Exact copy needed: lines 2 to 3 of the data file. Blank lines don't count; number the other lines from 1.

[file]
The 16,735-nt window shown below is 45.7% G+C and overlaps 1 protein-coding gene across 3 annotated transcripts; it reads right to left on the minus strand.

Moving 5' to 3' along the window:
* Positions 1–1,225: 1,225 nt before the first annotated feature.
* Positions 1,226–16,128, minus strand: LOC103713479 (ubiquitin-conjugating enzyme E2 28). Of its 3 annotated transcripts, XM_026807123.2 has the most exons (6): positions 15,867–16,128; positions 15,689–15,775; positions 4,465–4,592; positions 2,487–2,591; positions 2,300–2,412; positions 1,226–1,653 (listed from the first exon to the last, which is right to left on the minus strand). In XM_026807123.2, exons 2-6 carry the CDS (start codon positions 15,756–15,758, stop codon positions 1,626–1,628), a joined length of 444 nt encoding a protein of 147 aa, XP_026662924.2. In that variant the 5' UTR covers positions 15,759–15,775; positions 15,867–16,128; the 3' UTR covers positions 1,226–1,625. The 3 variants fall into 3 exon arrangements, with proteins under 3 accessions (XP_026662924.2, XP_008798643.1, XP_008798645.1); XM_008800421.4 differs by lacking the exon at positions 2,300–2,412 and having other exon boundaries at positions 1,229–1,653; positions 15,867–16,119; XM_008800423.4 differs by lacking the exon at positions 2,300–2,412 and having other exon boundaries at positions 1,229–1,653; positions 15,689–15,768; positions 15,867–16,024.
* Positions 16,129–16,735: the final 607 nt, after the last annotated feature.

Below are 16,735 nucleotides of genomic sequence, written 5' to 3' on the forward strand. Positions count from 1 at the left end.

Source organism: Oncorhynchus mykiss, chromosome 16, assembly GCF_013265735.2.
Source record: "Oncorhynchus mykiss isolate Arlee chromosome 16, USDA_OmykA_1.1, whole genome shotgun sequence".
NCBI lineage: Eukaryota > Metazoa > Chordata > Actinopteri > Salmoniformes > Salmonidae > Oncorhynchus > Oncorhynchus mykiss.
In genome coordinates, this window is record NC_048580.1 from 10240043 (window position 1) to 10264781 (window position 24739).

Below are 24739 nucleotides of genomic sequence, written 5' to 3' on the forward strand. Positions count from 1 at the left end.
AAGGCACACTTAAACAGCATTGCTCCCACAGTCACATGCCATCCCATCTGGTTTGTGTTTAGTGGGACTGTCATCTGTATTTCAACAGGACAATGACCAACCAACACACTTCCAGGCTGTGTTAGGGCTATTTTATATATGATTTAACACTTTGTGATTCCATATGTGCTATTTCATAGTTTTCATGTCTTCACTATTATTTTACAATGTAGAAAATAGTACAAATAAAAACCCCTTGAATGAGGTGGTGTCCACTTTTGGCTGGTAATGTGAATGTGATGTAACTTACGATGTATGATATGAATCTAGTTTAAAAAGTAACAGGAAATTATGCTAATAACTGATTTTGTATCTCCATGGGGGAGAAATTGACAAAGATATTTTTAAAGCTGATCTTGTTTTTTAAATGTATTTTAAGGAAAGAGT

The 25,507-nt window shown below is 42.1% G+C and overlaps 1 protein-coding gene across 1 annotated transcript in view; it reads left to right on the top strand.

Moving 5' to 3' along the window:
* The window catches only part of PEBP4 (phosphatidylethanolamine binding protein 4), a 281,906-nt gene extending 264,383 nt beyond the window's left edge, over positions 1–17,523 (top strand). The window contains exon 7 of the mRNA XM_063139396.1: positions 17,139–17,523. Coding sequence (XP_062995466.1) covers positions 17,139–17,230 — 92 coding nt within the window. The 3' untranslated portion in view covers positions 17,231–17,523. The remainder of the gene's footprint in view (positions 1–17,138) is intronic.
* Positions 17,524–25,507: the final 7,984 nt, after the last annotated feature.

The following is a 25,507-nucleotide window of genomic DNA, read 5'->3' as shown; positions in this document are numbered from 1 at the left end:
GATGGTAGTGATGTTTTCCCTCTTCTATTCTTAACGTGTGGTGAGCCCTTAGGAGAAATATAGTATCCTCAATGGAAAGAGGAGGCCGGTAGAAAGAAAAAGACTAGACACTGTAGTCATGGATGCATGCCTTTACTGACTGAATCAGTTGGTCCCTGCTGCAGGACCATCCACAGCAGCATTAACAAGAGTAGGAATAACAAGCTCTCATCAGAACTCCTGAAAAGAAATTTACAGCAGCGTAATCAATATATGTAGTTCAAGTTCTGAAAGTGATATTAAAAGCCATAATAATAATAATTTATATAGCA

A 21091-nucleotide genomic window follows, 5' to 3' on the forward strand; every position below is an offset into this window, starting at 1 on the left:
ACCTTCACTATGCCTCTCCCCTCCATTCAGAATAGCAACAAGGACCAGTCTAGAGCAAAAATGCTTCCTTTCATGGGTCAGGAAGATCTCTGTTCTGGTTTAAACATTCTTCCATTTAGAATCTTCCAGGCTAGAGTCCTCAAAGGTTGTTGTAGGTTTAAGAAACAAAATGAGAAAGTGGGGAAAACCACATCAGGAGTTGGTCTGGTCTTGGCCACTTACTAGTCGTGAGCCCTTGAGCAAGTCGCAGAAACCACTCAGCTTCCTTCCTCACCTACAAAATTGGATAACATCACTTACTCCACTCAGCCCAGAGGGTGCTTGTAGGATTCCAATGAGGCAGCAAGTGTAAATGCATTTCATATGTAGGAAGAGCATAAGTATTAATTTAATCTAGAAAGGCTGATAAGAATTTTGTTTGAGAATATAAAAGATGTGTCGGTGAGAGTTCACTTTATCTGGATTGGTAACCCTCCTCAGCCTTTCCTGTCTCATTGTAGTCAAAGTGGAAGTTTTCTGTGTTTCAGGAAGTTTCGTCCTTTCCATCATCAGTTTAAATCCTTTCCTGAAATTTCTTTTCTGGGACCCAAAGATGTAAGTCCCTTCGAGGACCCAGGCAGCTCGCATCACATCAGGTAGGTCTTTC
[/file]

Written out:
Moving 5' to 3' along the window:
* Positions 1–1,225: 1,225 nt before the first annotated feature.